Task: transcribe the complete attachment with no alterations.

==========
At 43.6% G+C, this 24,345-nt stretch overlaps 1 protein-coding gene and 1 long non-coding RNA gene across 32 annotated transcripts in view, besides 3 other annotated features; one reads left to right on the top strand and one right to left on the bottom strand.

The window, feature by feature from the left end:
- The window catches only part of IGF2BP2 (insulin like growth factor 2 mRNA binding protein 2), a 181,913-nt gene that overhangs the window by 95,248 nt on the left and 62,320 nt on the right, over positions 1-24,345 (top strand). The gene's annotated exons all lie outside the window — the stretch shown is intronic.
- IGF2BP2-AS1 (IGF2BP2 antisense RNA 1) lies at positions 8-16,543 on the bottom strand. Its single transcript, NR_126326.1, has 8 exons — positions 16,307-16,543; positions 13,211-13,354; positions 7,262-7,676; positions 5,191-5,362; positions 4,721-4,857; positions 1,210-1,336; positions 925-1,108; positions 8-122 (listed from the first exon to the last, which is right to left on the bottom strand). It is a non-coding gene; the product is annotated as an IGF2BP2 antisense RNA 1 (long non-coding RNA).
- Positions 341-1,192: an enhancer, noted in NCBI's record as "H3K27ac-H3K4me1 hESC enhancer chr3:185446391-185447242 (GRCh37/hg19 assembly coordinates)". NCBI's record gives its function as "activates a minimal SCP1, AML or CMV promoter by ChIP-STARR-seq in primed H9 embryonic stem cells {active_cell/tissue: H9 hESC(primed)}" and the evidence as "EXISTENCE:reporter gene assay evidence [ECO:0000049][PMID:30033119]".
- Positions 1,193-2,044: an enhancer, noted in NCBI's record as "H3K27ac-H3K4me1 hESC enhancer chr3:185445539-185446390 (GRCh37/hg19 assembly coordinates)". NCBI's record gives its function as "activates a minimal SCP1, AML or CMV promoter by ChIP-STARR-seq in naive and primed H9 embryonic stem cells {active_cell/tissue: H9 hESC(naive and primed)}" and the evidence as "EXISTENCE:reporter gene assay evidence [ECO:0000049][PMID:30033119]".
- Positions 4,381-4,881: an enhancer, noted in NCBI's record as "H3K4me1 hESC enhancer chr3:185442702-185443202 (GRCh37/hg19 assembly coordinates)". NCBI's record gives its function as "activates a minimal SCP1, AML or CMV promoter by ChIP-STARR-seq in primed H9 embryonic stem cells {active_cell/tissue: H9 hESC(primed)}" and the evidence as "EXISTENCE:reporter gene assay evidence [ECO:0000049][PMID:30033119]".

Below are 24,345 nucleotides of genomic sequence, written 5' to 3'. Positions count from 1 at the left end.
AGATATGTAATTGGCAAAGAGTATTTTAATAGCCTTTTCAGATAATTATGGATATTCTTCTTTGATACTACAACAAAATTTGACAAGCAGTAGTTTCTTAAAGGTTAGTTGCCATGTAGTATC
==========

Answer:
At 43.6% G+C, this 24,345-nt stretch overlaps 1 protein-coding gene and 1 long non-coding RNA gene across 32 annotated transcripts in view, besides 3 other annotated features; one reads left to right on the top strand and one right to left on the bottom strand.

The window, feature by feature from the left end:
- The window catches only part of IGF2BP2 (insulin like growth factor 2 mRNA binding protein 2), a 181,913-nt gene that overhangs the window by 95,248 nt on the left and 62,320 nt on the right, over positions 1-24,345 (top strand). The gene's annotated exons all lie outside the window — the stretch shown is intronic.
- IGF2BP2-AS1 (IGF2BP2 antisense RNA 1) lies at positions 8-16,543 on the bottom strand. Its single transcript, NR_126326.1, has 8 exons — positions 16,307-16,543; positions 13,211-13,354; positions 7,262-7,676; positions 5,191-5,362; positions 4,721-4,857; positions 1,210-1,336; positions 925-1,108; positions 8-122 (listed from the first exon to the last, which is right to left on the bottom strand). It is a non-coding gene; the product is annotated as an IGF2BP2 antisense RNA 1 (long non-coding RNA).
- Positions 341-1,192: an enhancer, noted in NCBI's record as "H3K27ac-H3K4me1 hESC enhancer chr3:185446391-185447242 (GRCh37/hg19 assembly coordinates)". NCBI's record gives its function as "activates a minimal SCP1, AML or CMV promoter by ChIP-STARR-seq in primed H9 embryonic stem cells {active_cell/tissue: H9 hESC(primed)}" and the evidence as "EXISTENCE:reporter gene assay evidence [ECO:0000049][PMID:30033119]".
- Positions 1,193-2,044: an enhancer, noted in NCBI's record as "H3K27ac-H3K4me1 hESC enhancer chr3:185445539-185446390 (GRCh37/hg19 assembly coordinates)". NCBI's record gives its function as "activates a minimal SCP1, AML or CMV promoter by ChIP-STARR-seq in naive and primed H9 embryonic stem cells {active_cell/tissue: H9 hESC(naive and primed)}" and the evidence as "EXISTENCE:reporter gene assay evidence [ECO:0000049][PMID:30033119]".
- Positions 4,381-4,881: an enhancer, noted in NCBI's record as "H3K4me1 hESC enhancer chr3:185442702-185443202 (GRCh37/hg19 assembly coordinates)". NCBI's record gives its function as "activates a minimal SCP1, AML or CMV promoter by ChIP-STARR-seq in primed H9 embryonic stem cells {active_cell/tissue: H9 hESC(primed)}" and the evidence as "EXISTENCE:reporter gene assay evidence [ECO:0000049][PMID:30033119]".

Below are 24,345 nucleotides of genomic sequence, written 5' to 3'. Positions count from 1 at the left end.
AGATATGTAATTGGCAAAGAGTATTTTAATAGCCTTTTCAGATAATTATGGATATTCTTCTTTGATACTACAACAAAATTTGACAAGCAGTAGTTTCTTAAAGGTTAGTTGCCATGTAGTATC